We are currently assessing with the studio if Australia should be included in this scenario but health and safety is our top priority and it seems reasonably likely that the Government will impose increased social distancing restrictions very shortly. We will continue to monitor the situation very closely and come back to you with a clear answer as soon as we can.
Later the same day another email was sent around by Universal clarifying matters:
In light of the immense impact of COVID-19 on the market and the fact that cinemas around the world are facing mandatory closures, Universal Pictures is delaying the release of “Trolls World Tour” in Australia and New Zealand until the September school holiday corridor.
It is understandable that Universal and Warner Bros. should want to earn as much revenue from titles whose theatrical box office success has been preempted due to once-in-a-lifetime situation. Like any theatre owner trying to run a business, the studios have a fiscal responsibility to not lose money and when possible make a profit. Under normal circumstances both studios have historically done so without doing harm to their retail partners.
Yet, make no mistake, Universal has been wanting to adopt PVOD for a long time now as evidenced by their attempt to test such a release strategy with “Tower Heist” back in 2011. Universal’s parent company is Comcast, one of the largest cable operators in the U.S. and also the owner of Sky, one of the largest cable providers in Europe. Both services have their own VOD platforms that could easily offer Universal product they themselves have manufactured to their very own customers.
In the case of Warner Bros., its parent company is ultimately AT&T, another leading U.S. cable provider with their very own VOD offering. Is it a coincidence that both of the studios that are choosing to release their recent theatrical titles via PVOD are owned by cable providers? Perhaps, though unlikely.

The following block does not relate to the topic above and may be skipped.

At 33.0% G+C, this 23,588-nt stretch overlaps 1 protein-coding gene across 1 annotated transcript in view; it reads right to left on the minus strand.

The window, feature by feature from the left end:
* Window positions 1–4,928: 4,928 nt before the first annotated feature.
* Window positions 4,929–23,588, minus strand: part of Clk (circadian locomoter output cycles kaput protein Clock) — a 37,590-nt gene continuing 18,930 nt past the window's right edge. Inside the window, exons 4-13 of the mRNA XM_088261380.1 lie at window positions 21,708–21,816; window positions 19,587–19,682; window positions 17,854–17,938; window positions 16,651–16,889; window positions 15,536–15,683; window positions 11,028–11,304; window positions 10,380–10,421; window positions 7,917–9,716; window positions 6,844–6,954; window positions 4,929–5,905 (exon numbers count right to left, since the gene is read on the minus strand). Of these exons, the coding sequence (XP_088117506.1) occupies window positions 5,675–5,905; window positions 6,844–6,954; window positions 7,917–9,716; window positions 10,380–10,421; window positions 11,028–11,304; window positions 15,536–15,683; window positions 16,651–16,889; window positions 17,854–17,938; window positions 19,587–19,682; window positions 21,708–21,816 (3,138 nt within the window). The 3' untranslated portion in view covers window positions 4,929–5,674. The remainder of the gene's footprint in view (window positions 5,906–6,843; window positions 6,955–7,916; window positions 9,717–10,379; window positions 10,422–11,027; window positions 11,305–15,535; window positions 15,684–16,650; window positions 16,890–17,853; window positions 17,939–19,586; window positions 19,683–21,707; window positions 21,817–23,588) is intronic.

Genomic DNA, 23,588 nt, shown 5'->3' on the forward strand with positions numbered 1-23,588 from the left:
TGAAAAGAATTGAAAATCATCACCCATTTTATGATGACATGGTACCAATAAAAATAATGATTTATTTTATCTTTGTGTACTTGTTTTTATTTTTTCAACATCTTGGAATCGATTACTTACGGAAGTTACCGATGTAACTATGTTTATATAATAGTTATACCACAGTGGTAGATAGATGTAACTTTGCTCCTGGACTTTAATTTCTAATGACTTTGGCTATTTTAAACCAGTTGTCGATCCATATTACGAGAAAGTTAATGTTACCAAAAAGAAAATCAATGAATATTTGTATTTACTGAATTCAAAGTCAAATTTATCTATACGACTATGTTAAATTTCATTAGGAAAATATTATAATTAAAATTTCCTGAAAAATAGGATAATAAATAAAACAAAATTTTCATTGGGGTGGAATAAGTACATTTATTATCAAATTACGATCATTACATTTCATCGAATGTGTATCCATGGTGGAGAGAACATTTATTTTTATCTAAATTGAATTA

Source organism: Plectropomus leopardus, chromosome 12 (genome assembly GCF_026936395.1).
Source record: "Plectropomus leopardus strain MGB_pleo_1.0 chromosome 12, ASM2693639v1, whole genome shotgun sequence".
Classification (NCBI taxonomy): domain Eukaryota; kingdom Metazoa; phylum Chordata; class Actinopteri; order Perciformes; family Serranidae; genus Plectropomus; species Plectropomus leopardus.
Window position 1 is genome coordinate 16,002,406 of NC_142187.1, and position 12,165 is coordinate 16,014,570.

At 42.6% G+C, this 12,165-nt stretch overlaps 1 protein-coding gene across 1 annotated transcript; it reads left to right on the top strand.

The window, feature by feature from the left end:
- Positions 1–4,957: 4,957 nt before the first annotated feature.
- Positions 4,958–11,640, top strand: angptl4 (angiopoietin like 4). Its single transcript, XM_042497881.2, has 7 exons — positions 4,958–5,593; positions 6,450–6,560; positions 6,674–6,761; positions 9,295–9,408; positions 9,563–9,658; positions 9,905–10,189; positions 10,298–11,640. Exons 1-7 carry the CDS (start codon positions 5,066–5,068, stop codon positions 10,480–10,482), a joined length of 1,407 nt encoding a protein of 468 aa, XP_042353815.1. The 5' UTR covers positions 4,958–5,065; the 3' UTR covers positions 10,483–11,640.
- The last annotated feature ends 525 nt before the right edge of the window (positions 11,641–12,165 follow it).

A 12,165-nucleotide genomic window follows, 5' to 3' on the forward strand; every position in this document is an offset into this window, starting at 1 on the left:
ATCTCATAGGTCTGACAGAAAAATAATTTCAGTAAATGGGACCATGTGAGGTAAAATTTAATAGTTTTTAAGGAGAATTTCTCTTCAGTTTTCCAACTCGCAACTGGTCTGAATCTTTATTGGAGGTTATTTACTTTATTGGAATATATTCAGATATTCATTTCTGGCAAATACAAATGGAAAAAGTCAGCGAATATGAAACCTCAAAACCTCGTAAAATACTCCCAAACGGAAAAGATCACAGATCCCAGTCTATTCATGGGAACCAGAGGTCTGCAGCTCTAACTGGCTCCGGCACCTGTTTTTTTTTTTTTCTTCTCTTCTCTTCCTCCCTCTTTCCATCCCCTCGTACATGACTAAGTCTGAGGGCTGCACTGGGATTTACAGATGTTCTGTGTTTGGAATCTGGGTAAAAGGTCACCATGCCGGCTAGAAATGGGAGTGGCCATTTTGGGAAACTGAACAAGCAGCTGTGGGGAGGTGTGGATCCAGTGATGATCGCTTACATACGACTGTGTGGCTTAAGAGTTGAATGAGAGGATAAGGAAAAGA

As for Universal’s decision to make the unreleased “Trolls World Tour” available through PVOD, to be sure it could have been handled with a softer touch. It might have saved NATO the trouble of publishing their own press release to communicate that studios are still committed to supporting movie theatres with quality first run theatrical releases. As they put it:
While one or two releases may forgo theatrical release, it is our understanding from discussions with distributors that the vast majority of deferred releases will be rescheduled for theatrical release as life returns to normal.
But there is no rule book for Universal or Warner Bros. to go by when doing business in the motion picture industry during a global pandemic. If one is ever written, then we would suggest the way Sony announced their decision to release “Bloodshot” to electronic sell through (EST) after only five days in cinemas be used as a case study. In the second paragraph of their press release Tom Rothman, Chairman of Sony Pictures Entertainment’s Motion Picture Group, stated:
“Sony Pictures is firmly committed to theatrical exhibition and we support windowing. This is a unique and exceedingly rare circumstance where theaters have been required to close nationwide for the greater good and ‘Bloodshot’ is abruptly unavailable in any medium.”
Sure, Sony had the advantage of crafting their message after gauging exhibitor reaction to the announcements from Universal and Warner Bros. Still, they were able to say what, two weeks prior, could have been seen as the wrong thing in the right way.